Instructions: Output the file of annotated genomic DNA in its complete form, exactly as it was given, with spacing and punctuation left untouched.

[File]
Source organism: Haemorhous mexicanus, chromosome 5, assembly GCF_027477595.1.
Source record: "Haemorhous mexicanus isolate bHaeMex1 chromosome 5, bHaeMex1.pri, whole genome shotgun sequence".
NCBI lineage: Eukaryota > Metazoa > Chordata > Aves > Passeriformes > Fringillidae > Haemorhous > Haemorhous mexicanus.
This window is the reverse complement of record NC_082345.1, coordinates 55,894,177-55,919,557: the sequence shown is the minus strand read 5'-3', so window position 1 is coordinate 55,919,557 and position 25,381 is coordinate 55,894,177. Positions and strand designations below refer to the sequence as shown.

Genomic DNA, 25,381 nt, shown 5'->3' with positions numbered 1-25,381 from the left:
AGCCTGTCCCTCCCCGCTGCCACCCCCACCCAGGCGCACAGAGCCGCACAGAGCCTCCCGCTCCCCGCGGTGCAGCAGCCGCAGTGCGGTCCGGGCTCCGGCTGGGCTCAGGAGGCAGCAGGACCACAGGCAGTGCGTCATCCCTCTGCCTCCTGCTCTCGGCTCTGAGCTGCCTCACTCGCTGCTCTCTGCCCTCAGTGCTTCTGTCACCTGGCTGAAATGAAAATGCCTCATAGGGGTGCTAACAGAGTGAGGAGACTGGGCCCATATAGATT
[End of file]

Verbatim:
Source organism: Haemorhous mexicanus, chromosome 5, assembly GCF_027477595.1.
Source record: "Haemorhous mexicanus isolate bHaeMex1 chromosome 5, bHaeMex1.pri, whole genome shotgun sequence".
NCBI lineage: Eukaryota > Metazoa > Chordata > Aves > Passeriformes > Fringillidae > Haemorhous > Haemorhous mexicanus.
This window is the reverse complement of record NC_082345.1, coordinates 55,894,177-55,919,557: the sequence shown is the minus strand read 5'-3', so window position 1 is coordinate 55,919,557 and position 25,381 is coordinate 55,894,177. Positions and strand designations below refer to the sequence as shown.

Genomic DNA, 25,381 nt, shown 5'->3' with positions numbered 1-25,381 from the left:
AGCCTGTCCCTCCCCGCTGCCACCCCCACCCAGGCGCACAGAGCCGCACAGAGCCTCCCGCTCCCCGCGGTGCAGCAGCCGCAGTGCGGTCCGGGCTCCGGCTGGGCTCAGGAGGCAGCAGGACCACAGGCAGTGCGTCATCCCTCTGCCTCCTGCTCTCGGCTCTGAGCTGCCTCACTCGCTGCTCTCTGCCCTCAGTGCTTCTGTCACCTGGCTGAAATGAAAATGCCTCATAGGGGTGCTAACAGAGTGAGGAGACTGGGCCCATATAGATT